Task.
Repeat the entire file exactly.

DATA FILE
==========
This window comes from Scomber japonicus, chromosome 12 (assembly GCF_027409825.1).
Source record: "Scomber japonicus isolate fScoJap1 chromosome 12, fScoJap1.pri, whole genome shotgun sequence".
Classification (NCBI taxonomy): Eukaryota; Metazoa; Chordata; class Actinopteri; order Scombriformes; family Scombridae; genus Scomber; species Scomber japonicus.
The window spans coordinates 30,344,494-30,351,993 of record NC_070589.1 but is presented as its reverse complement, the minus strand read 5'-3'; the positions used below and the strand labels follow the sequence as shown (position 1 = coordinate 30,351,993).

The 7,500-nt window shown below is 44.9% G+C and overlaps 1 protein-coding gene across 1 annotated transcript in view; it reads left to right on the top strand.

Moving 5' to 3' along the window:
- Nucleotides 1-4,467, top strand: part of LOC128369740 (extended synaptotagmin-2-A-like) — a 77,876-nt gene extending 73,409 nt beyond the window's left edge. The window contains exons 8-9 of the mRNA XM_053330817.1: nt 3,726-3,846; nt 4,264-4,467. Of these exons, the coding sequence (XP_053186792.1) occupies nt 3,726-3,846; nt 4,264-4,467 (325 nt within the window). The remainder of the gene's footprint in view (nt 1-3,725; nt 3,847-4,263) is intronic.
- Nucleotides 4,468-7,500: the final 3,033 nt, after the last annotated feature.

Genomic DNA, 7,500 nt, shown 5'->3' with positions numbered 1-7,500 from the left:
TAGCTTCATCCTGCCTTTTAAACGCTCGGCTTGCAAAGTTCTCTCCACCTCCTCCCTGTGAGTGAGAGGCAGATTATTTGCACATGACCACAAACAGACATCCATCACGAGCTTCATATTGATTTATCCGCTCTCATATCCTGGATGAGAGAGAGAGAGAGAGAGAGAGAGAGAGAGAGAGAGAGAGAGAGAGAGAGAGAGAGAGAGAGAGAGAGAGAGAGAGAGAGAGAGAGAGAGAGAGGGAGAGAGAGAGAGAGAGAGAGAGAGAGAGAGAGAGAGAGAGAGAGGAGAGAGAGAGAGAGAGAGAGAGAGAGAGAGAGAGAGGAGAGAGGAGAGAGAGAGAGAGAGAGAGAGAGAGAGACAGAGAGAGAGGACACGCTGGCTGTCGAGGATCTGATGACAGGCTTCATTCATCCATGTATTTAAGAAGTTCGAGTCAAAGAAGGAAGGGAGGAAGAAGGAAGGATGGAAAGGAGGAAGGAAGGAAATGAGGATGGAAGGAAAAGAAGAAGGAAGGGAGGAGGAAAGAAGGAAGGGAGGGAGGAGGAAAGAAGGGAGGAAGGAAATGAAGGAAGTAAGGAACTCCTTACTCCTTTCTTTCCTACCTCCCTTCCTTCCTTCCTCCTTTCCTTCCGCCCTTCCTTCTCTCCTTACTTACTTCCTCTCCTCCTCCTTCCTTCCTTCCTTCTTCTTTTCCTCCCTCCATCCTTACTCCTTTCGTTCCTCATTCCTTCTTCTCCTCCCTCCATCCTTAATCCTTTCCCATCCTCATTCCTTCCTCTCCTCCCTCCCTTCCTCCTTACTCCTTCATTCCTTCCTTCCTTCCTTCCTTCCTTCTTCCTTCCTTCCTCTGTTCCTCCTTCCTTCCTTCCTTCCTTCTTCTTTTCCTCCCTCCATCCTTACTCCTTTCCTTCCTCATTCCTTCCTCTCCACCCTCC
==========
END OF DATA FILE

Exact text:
This window comes from Scomber japonicus, chromosome 12 (assembly GCF_027409825.1).
Source record: "Scomber japonicus isolate fScoJap1 chromosome 12, fScoJap1.pri, whole genome shotgun sequence".
Classification (NCBI taxonomy): Eukaryota; Metazoa; Chordata; class Actinopteri; order Scombriformes; family Scombridae; genus Scomber; species Scomber japonicus.
The window spans coordinates 30,344,494-30,351,993 of record NC_070589.1 but is presented as its reverse complement, the minus strand read 5'-3'; the positions used below and the strand labels follow the sequence as shown (position 1 = coordinate 30,351,993).

The 7,500-nt window shown below is 44.9% G+C and overlaps 1 protein-coding gene across 1 annotated transcript in view; it reads left to right on the top strand.

Moving 5' to 3' along the window:
- Nucleotides 1-4,467, top strand: part of LOC128369740 (extended synaptotagmin-2-A-like) — a 77,876-nt gene extending 73,409 nt beyond the window's left edge. The window contains exons 8-9 of the mRNA XM_053330817.1: nt 3,726-3,846; nt 4,264-4,467. Of these exons, the coding sequence (XP_053186792.1) occupies nt 3,726-3,846; nt 4,264-4,467 (325 nt within the window). The remainder of the gene's footprint in view (nt 1-3,725; nt 3,847-4,263) is intronic.
- Nucleotides 4,468-7,500: the final 3,033 nt, after the last annotated feature.

Genomic DNA, 7,500 nt, shown 5'->3' with positions numbered 1-7,500 from the left:
TAGCTTCATCCTGCCTTTTAAACGCTCGGCTTGCAAAGTTCTCTCCACCTCCTCCCTGTGAGTGAGAGGCAGATTATTTGCACATGACCACAAACAGACATCCATCACGAGCTTCATATTGATTTATCCGCTCTCATATCCTGGATGAGAGAGAGAGAGAGAGAGAGAGAGAGAGAGAGAGAGAGAGAGAGAGAGAGAGAGAGAGAGAGAGAGAGAGAGAGAGAGAGAGAGAGAGAGAGAGGGAGAGAGAGAGAGAGAGAGAGAGAGAGAGAGAGAGAGAGAGAGAGGAGAGAGAGAGAGAGAGAGAGAGAGAGAGAGAGAGAGGAGAGAGGAGAGAGAGAGAGAGAGAGAGAGAGAGAGACAGAGAGAGAGGACACGCTGGCTGTCGAGGATCTGATGACAGGCTTCATTCATCCATGTATTTAAGAAGTTCGAGTCAAAGAAGGAAGGGAGGAAGAAGGAAGGATGGAAAGGAGGAAGGAAGGAAATGAGGATGGAAGGAAAAGAAGAAGGAAGGGAGGAGGAAAGAAGGAAGGGAGGGAGGAGGAAAGAAGGGAGGAAGGAAATGAAGGAAGTAAGGAACTCCTTACTCCTTTCTTTCCTACCTCCCTTCCTTCCTTCCTCCTTTCCTTCCGCCCTTCCTTCTCTCCTTACTTACTTCCTCTCCTCCTCCTTCCTTCCTTCCTTCTTCTTTTCCTCCCTCCATCCTTACTCCTTTCGTTCCTCATTCCTTCTTCTCCTCCCTCCATCCTTAATCCTTTCCCATCCTCATTCCTTCCTCTCCTCCCTCCCTTCCTCCTTACTCCTTCATTCCTTCCTTCCTTCCTTCCTTCCTTCTTCCTTCCTTCCTCTGTTCCTCCTTCCTTCCTTCCTTCCTTCTTCTTTTCCTCCCTCCATCCTTACTCCTTTCCTTCCTCATTCCTTCCTCTCCACCCTCC